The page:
Society & Politics

The Fight to Save Street Art


Street performers campaign for the right to 
chase their dreams, legally.

In the pedestrian precinct on Sai Yueng Choi Street South, henna artist Mr Andrew Cheung Chek-wan, 21, sets up a makeshift stall regularly to draw motifs on the bodies of those who appreciate his art with a special Indian herb extract

But in his two years of plying his trade in the streets, Mr Cheung has received plenty of warning tickets from the Hawker Control Team and was even charged once.

Mr Cheung's experience is not unique. While Hong Kong is known as an international city, which treasures the freedom of expression, street performers still face hurdles in finding a public venue to ply their trade.

"The law authorises the Hawker Control Team to define what is hawking but the crew cannot differentiate between street art and hawking," he said.
Capture
At the moment, what's more eye-catching than Mr Cheung's motifs drawn on the arms of his customers, is a large banner with the Chinese words saying "I am an artist, not a hawker".

Over the years, many buskers in Mongkok, Tsim Sha Tsui and Causeway Bay have been charged for breaching various ordinances, including hawking, disturbing public order and loitering.

To protect their rights, street artists have been lobbying for the introduction of a licensing system, with the support of Legislative Councillor Dr Chan Ka-lok.

"Licensing is the only way to promote busking and eliminate people's misunderstanding about us," said Mr Cheung, who participated in the event.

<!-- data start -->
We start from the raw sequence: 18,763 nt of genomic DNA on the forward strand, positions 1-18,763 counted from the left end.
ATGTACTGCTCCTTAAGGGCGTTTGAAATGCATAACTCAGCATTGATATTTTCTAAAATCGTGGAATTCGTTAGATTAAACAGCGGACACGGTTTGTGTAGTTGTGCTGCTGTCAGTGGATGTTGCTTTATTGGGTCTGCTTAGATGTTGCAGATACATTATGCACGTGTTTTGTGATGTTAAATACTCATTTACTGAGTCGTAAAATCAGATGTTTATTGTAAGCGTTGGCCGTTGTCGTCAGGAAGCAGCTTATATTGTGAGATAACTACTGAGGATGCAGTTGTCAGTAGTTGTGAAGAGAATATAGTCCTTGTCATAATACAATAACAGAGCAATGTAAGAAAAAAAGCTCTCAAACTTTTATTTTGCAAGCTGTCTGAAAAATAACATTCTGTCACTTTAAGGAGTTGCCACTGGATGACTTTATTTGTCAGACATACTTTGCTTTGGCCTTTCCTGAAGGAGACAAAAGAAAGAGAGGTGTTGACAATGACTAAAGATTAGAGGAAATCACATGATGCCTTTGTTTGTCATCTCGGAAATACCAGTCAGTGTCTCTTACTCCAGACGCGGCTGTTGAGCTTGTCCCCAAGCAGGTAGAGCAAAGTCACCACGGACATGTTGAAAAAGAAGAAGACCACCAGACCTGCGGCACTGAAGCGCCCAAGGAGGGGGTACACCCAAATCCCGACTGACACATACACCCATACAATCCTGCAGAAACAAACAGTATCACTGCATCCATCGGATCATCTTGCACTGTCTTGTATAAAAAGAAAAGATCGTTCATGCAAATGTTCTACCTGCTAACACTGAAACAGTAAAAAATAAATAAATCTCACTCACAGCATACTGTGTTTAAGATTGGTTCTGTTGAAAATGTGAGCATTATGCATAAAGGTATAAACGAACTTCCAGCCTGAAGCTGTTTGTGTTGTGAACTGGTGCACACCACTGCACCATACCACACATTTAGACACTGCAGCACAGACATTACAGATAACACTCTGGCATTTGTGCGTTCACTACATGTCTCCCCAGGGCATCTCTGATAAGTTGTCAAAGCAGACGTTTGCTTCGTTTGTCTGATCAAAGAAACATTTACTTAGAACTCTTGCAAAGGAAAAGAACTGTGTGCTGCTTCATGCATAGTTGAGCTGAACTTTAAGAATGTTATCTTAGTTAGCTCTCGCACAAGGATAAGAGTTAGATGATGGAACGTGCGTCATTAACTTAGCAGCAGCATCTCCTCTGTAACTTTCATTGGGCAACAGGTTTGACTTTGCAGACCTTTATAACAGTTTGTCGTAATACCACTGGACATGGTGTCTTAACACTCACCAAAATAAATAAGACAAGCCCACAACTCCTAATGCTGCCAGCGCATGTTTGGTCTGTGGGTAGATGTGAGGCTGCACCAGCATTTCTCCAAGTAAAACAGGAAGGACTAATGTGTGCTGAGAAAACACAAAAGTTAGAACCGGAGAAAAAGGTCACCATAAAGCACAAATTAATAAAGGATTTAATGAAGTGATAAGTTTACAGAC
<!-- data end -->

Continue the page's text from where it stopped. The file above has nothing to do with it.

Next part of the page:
On August 25, the Street Arts and Cultural Performance Showcase organised by Dr Chan brought together seven street art performance groups, representing buskers from various districts.

It was the first time that street performers had spoken publicly about their obstacles.

Dr Chan compares local buskers to seedlings looking for sunlight and nutrients for growth, referring to the significant lack of space for street performers in a concrete jungle like Hong Kong.

"Different law enforcement departments use their own methods to eliminate street performers because there is a lack of understanding and protection for street art," he said.

"If there is a licensing system, the identities of buskers would be ascertained so that they could perform legally."

That said, the potential threat that the street art licensing system may pose on freedom of expression is a concern to some buskers.

"I did not support having a licensing system at first as I wondered what standards would be used to define street art," Mr Cheung said.

"There should not be a threshold for art, but the dilemma is that we need a way to protect buskers in Hong Kong," he said.

As the licensing proposal is still being discussed, the qualifications required for street performers are still uncertain. Yet Dr Chan stressed that there should not be entry barriers for street artists, nor attempts to promote only the so-called high-end art.

"I hope it will be an initial step to promote the street art culture," he said.

Photographer Mr Hing Liu, from busker group Instant Cross, shares Dr Chan's view.

"I believe a licensing system would encourage more people to engage in street art as they would not have to worry about being sued," Mr Liu said.

Asked if there were any alternatives to licensing, Dr Chan said a "win-win policy" would be to have private organisations such as the MTR Corporation, Ocean Park and Disneyland open up their spaces for street art.

Opportunities to perform in these areas would provide ambitious artists with the platforms to display their works to the public, he added.

Edited by Tiffany Ng

Edited by Katheleen Wong  

Comments

Working mothers' struggle: Lack of support in the workplace hampers breastfeeding

Public education is key to rooting out workplace sexual harassment